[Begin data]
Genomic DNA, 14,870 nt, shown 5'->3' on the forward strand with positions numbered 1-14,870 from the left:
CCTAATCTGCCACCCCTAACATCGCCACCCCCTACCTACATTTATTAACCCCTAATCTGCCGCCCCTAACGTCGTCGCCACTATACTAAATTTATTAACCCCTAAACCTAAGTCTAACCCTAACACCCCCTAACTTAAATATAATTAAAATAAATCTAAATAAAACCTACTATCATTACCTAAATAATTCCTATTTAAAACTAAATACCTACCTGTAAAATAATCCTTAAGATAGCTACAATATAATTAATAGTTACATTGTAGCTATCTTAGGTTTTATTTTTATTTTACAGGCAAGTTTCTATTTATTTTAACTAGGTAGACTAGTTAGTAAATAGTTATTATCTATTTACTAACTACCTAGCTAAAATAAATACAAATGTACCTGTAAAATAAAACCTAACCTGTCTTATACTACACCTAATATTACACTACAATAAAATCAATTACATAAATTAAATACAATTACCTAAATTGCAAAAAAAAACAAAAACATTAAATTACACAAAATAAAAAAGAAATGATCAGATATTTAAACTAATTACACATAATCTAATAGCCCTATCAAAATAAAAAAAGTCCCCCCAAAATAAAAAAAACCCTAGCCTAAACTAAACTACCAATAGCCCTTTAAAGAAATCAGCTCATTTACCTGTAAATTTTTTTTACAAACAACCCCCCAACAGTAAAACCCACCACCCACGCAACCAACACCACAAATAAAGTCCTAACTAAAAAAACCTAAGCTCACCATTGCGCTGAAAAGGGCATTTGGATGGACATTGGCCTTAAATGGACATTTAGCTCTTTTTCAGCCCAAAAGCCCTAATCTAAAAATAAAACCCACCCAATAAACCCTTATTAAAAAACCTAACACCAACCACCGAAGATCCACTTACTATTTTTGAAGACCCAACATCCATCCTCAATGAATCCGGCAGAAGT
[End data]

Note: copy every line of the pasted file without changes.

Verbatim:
Genomic DNA, 14,870 nt, shown 5'->3' on the forward strand with positions numbered 1-14,870 from the left:
CCTAATCTGCCACCCCTAACATCGCCACCCCCTACCTACATTTATTAACCCCTAATCTGCCGCCCCTAACGTCGTCGCCACTATACTAAATTTATTAACCCCTAAACCTAAGTCTAACCCTAACACCCCCTAACTTAAATATAATTAAAATAAATCTAAATAAAACCTACTATCATTACCTAAATAATTCCTATTTAAAACTAAATACCTACCTGTAAAATAATCCTTAAGATAGCTACAATATAATTAATAGTTACATTGTAGCTATCTTAGGTTTTATTTTTATTTTACAGGCAAGTTTCTATTTATTTTAACTAGGTAGACTAGTTAGTAAATAGTTATTATCTATTTACTAACTACCTAGCTAAAATAAATACAAATGTACCTGTAAAATAAAACCTAACCTGTCTTATACTACACCTAATATTACACTACAATAAAATCAATTACATAAATTAAATACAATTACCTAAATTGCAAAAAAAAACAAAAACATTAAATTACACAAAATAAAAAAGAAATGATCAGATATTTAAACTAATTACACATAATCTAATAGCCCTATCAAAATAAAAAAAGTCCCCCCAAAATAAAAAAAACCCTAGCCTAAACTAAACTACCAATAGCCCTTTAAAGAAATCAGCTCATTTACCTGTAAATTTTTTTTACAAACAACCCCCCAACAGTAAAACCCACCACCCACGCAACCAACACCACAAATAAAGTCCTAACTAAAAAAACCTAAGCTCACCATTGCGCTGAAAAGGGCATTTGGATGGACATTGGCCTTAAATGGACATTTAGCTCTTTTTCAGCCCAAAAGCCCTAATCTAAAAATAAAACCCACCCAATAAACCCTTATTAAAAAACCTAACACCAACCACCGAAGATCCACTTACTATTTTTGAAGACCCAACATCCATCCTCAATGAATCCGGCAGAAGT